1. Marianne

    Marianne Registered User

    Jul 5, 2008
    301
    NW England
    Margaret
    It is very unusual for a person needing EMI healthcare not to be at least awarded banding. I fought for NHSCHC which took me 2 years and I was awarded back all the fees plus interest for the whole of the time my dad was in care.

    Please read ************ I found this site gave me the confidence to fight on.
     
  2. Marianne

    Marianne Registered User

    Jul 5, 2008
    301
    NW England
    Lilacwarm,quote: she has longterm health conditions but these have been determined as controlable.

    Please read the National Framework which is used by PCT's to assess and as it states, "A well managed need is still a need". If the home are controlling the condition by medication it does not mean she has been cured of that condition, and unless they can prove she is fully cured of that condition then it has to be taken into consideration.
     
  3. EllieS

    EllieS Registered User

    Aug 23, 2005
    170
    SOMERSET
    If your Mum's need is primarily a medical one

    SHE IS ENTITLED TO CONTINUING CARE.

    Having spent thousands of pounds of Solicitors I now have an advocate who deals with all of this for me.

    I got to a stage where I've told them I don't have any money to pay top-ups or anything else, and that Mum's actual cash is well below what it should be (I'll probably be imprisoned for using this to help pay for her care). Mum's flat is still there - untouched, not rented out, not sold, just there!! They've not put a charge on it - I've resisted that.

    Anyway, at present I'm paying absolutely nothing toward Mum's care, and neither is she - her state pension and personal pension is being banked and staying banked.

    The powers that be have been advised that they should not make any changes to Mum's accommodation until they have proven that she is NOT entitled to continuing care.

    It all frightens me s---less really, but it's the principle that I'm sticking out for. There is NO WAY ON THIS EARTH that Mum would be where she is IF she did not have (and has been diagnosed) with Alzheimers!

    I really am not sure what to recommend to you because - in truth, this side of things is not doing me any good and sometimes I wonder if it's worth it - but Dad worked so flipping hard and he only ever wanted what he did have to be passed on to his children.

    Hope I haven't opened something that you wish would stay closed!!

    Best wishes
    Ellie
     
  4. mumof3

    mumof3 Registered User

    Feb 6, 2006
    82
    Hi there

    Just wanted to say that my MIL has been in an EMI unit of a NH for the last 6 weeks and that it does seem to be more suited to her than the main elderly frail unit of the same NH. We were told that my MIL needed a NH but not an EMI unit when we originally started looking at homes a few months ago but when she entered the home as an emergency following a crises she was very agitated and restless and has remained that way. She definitely needs the higher staff ratios in the EMI unit.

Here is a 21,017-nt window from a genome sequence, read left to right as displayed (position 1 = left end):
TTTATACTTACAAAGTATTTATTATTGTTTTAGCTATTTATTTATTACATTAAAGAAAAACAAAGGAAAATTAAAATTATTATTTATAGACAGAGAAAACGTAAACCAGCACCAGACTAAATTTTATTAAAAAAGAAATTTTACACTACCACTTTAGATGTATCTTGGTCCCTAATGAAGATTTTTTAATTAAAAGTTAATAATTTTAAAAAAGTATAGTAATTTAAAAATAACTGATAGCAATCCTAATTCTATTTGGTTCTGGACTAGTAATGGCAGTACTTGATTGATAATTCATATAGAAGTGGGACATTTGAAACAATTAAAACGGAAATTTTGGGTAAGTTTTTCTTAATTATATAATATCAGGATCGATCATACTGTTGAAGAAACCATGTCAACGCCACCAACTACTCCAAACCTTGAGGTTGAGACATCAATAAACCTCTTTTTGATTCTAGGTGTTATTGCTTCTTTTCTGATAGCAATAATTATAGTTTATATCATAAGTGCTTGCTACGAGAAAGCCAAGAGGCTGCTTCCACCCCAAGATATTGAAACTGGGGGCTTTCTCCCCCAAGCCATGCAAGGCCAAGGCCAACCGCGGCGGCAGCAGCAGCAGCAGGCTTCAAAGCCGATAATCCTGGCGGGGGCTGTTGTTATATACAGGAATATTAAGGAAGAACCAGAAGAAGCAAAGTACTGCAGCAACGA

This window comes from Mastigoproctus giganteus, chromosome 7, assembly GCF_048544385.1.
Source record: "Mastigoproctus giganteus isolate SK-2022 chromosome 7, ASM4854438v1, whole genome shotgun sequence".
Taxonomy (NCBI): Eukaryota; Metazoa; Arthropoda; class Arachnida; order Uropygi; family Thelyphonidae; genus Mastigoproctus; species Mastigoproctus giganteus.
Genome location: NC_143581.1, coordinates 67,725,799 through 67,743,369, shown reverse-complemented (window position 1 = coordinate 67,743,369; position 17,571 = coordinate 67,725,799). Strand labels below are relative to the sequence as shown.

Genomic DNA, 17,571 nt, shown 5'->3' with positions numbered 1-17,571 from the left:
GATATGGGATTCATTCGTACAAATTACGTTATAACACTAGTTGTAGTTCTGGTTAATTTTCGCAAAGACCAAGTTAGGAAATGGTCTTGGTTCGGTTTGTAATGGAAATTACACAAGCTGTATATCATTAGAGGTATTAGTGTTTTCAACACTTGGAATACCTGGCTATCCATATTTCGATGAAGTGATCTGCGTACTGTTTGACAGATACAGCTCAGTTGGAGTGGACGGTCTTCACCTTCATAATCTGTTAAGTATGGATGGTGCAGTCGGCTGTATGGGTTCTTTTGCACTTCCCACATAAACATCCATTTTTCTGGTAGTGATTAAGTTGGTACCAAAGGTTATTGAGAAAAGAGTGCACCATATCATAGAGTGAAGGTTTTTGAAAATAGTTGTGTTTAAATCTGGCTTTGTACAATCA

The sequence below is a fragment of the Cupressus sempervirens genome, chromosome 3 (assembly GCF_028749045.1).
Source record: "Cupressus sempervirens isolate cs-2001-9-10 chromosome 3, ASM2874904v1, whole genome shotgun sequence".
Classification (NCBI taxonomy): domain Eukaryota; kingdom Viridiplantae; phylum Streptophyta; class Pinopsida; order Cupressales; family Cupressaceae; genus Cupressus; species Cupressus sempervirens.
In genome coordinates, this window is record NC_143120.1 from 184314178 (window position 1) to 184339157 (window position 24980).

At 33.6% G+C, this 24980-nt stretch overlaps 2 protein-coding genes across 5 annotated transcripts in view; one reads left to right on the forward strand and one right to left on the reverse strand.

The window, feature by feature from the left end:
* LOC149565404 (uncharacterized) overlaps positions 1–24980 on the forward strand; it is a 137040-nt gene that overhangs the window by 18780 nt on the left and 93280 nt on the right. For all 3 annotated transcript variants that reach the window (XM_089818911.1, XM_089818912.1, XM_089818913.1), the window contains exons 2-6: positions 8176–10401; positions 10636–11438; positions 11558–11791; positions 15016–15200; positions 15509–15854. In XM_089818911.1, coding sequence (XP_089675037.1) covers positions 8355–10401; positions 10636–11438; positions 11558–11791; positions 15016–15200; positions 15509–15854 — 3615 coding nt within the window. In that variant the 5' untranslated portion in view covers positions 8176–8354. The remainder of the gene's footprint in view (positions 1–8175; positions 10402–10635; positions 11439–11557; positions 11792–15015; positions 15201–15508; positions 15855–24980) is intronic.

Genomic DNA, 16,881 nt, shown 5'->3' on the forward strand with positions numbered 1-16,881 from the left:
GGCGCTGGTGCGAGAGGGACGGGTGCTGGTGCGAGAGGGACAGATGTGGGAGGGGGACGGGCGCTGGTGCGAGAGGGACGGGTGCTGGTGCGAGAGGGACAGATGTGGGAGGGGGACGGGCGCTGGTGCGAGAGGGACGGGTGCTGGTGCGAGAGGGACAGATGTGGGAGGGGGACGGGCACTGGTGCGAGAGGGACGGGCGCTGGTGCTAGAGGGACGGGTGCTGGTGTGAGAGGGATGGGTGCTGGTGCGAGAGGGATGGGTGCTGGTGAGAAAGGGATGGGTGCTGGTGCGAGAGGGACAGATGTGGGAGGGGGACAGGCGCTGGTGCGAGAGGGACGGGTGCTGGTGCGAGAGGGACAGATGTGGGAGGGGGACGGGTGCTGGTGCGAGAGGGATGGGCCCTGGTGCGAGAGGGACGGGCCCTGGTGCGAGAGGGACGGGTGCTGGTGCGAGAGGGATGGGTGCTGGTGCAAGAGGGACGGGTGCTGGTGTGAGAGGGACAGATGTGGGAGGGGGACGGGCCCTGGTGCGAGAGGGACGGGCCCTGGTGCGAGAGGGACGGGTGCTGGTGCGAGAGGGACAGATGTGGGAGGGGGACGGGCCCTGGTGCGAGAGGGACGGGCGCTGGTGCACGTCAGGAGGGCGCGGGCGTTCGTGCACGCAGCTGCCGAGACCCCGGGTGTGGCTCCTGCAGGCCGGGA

I'm really not sure other than the secure premises and the presence of qualified nurses (which presumably would be the case in any nursing home) what the differences are.

    My MIL is not problematic during the night, disturbing other residents so I'm not sure how they would deal with that though Margaret. We've been told that they will be able to cope with agressive incidents which was one of our concerns after various incidents.

    Also wanted to say that when we looked at various NH's we made sure to ask what would happen when my MIL's money ran out. Most of them said that the LA would then pay (at the vastly reduced rate) so I think this must be very common. All the rooms are identical so my MIL would be able to stay in the same room.
     
  5. Marianne

    Marianne Registered User

    Jul 5, 2008
    301
    NW England
    mumof3 Was your relatives needs reassessed when she was found needing EMI care 6 weeks ago.Her needs have obviously changed.

    The home should be requesting an assessment but you can do this yourself. Alzheimers Society have a very good article on Continuing Healthcare with a template letter which you would need to send to the PCT.
     
  6. EllieS

    EllieS Registered User

    Aug 23, 2005
    170
    SOMERSET
    If the EMI Unit is a reasonably good one........

    I think the staff are better qualified/trained to use distracting techniques which can sometimes minimise residents agitation.

    Having said that, I also think when a person is particularly disruptive they get the GP to prescribe sedatives - which is not really great - but then if they didn't do this and the disruption continued I think the next step would be for the resident to be sectioned - which is something to be avoided wherever possible.

    Having said that, I believe I'm right in saying that if a patient is sectioned (not just the 72 hour section - can't remember the correct terminology) thereafer they ARE entitled to Continuing Care.

    I know when Mum was in hospital she got really agitated and ended up having a 72-hour section applied, as soon as this was lifted - we got her out of there before she got more agitated which would definitely have resulted in a full section being applied. Makes you wonder what to do doesn't it? In doing what we felt was right at that time has made it really hard to get what's right by way of continuing care for Mum now!

    I guess things will get better for us all - just a question of when!

    Best wishes

    Ellie
     

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